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Volume 47, Number 1, February 2014

Stenotrophomonas maltophilia bloodstream infection: Comparison between community-onset and hospital-acquired infections 

Ya-Ting Chang, Chun-Yu Lin, Po-Liang Lu, Chung-Chih Lai, Tun-Chieh Chen, Chi-Yu Chen, Deng-Chyang Wu, Tzu-Pin Wang, Chiu-Mei Lin, Wei-Ru Lin, Yen-Hsu Chen

Received: April 30, 2012    Revised: July 13, 2012    Accepted: August 14, 2012   


Background and purpose: 

Stenotrophomonas maltophilia has been recognized as an important nosocomial pathogen, but few reports have discussed S. maltophilia infection in the community settings. This study aimed to reveal characteristics of patients with community-onset S. maltophilia bloodstream infection (SMBSI), to specify the subgroup of healthcare-associated (HCA) infection in the community-onset group and to compare them with hospital-acquired (HA) SMBSI patients.



Medical charts of adult patients with SMBSI presenting to a medical center in southern Taiwan from May 2008 to October 2011 were reviewed and analyzed retrospectively. 



Among 153 patients, we observed a high percentage (38.6%) of SMBSI to be community onset. Among community-onset SMBSI, 45.8% were community-acquired (CA) and 54.2% were HCA. The crude mortality rates were 11.1%, 18.8%, and 60.6% in the CA, HCA, and HA groups, respectively. Structural/mechanical abnormalities were observed in 32.7% of all cases, and 60% of those were related to malignancy. Independent risk factors for mortality in community-onset SMBSI were liver cirrhosis, liver metastasis, and a high Pitt bacteremia score, whereas structural/mechanical abnormalities and a high Pitt bacteremia score related to increased mortality in HA SMBSI.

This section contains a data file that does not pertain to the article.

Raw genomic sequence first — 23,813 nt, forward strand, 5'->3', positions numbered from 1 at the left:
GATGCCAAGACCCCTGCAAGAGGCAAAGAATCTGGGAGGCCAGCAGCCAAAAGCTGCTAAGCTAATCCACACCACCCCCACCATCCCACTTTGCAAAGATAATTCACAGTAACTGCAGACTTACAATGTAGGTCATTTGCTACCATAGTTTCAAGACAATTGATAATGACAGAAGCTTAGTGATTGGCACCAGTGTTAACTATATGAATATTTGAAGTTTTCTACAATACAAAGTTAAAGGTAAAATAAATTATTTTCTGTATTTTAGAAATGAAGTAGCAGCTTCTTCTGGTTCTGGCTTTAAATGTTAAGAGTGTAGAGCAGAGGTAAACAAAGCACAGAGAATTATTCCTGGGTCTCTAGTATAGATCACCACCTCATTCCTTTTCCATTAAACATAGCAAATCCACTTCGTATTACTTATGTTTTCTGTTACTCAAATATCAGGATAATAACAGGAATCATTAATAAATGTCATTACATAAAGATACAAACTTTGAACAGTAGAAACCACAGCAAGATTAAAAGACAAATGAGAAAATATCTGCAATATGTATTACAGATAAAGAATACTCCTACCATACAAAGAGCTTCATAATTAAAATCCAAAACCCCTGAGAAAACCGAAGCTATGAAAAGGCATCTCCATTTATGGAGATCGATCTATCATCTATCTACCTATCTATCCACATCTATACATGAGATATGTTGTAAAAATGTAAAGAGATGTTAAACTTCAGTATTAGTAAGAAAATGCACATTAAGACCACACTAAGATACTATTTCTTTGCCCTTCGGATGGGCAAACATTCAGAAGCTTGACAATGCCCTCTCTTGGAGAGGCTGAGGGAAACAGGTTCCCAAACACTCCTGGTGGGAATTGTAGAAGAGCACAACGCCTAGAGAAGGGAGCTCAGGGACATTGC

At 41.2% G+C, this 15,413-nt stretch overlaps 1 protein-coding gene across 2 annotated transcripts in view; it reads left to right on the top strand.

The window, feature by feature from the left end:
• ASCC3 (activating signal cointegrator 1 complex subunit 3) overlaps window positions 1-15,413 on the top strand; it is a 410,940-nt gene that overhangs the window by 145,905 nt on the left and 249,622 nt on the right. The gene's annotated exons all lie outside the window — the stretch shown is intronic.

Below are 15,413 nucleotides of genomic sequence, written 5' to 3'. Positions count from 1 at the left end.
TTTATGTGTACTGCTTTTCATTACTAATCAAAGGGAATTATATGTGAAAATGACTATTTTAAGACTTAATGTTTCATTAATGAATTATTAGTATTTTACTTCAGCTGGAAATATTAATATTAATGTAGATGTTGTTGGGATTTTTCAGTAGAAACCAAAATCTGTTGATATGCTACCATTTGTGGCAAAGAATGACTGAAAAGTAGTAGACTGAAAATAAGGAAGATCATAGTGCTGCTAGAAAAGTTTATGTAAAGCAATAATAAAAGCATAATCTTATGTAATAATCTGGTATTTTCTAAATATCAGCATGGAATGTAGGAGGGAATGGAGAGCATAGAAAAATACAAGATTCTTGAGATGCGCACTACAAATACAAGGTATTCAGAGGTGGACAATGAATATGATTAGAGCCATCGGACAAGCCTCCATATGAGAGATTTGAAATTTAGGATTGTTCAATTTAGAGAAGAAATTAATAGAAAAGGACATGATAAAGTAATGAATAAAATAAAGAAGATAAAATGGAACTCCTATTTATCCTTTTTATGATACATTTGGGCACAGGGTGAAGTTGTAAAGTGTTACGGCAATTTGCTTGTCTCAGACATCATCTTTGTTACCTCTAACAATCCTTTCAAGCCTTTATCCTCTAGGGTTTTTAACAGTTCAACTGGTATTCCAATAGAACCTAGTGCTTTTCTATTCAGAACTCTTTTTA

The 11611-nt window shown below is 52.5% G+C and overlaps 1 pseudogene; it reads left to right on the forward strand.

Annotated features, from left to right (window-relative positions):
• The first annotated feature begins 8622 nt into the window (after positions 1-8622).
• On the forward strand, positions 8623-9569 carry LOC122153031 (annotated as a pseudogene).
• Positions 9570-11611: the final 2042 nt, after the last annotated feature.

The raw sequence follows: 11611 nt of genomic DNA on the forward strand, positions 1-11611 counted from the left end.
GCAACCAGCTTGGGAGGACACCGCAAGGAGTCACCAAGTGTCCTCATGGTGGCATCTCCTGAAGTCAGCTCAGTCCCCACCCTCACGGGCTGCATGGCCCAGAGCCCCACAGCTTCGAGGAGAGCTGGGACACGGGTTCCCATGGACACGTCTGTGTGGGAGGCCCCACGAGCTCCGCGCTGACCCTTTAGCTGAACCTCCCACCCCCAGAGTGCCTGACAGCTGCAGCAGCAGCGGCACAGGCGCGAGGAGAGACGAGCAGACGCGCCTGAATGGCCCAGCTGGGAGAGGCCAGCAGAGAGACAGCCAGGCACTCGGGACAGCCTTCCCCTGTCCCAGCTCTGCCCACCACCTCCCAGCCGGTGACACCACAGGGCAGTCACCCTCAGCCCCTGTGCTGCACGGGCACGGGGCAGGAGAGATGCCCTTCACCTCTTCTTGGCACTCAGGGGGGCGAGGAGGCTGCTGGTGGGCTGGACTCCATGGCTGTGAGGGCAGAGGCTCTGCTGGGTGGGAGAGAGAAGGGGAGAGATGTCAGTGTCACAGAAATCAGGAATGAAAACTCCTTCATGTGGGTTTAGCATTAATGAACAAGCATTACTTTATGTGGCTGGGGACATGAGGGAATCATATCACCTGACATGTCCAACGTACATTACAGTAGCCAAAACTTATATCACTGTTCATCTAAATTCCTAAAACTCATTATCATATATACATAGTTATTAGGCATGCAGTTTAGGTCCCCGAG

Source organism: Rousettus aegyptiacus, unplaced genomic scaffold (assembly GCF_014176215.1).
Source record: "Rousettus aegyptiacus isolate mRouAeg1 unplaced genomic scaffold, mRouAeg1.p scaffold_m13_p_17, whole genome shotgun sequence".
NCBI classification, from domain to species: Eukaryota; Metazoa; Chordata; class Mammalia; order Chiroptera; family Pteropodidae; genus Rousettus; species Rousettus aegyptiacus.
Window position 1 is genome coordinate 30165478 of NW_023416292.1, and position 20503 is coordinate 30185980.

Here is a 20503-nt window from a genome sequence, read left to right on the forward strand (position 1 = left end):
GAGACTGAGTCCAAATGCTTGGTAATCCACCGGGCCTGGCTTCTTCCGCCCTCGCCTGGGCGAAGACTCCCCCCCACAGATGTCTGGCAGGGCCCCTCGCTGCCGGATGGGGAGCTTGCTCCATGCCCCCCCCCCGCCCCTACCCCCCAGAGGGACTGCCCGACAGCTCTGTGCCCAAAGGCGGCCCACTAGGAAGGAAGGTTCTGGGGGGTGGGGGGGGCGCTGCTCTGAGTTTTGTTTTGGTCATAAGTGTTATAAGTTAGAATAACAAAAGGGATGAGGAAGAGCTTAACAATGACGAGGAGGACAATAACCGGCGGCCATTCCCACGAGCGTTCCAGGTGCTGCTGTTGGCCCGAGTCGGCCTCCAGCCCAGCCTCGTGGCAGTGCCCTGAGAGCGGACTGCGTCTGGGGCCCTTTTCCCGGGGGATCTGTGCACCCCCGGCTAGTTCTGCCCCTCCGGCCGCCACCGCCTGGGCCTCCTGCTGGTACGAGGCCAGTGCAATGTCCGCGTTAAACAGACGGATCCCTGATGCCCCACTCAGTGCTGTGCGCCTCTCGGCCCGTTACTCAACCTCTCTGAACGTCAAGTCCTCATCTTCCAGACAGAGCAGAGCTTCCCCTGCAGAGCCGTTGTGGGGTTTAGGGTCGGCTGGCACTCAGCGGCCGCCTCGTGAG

Community-onset S. maltophilia infection deserves attention. Patients with community-onset SMBSI have reduced disease severity and lower mortality rate when compared to HA SMBSI. Underlying structural/mechanical abnormalities, especially those caused by malignancies, are common in SMBSI cases and should be investigated when bacteremia occurs. 


Key words:

Bacteremia, Bloodstream infection, Community, Healthcare, Mortality, Stenotrophomonas maltophilia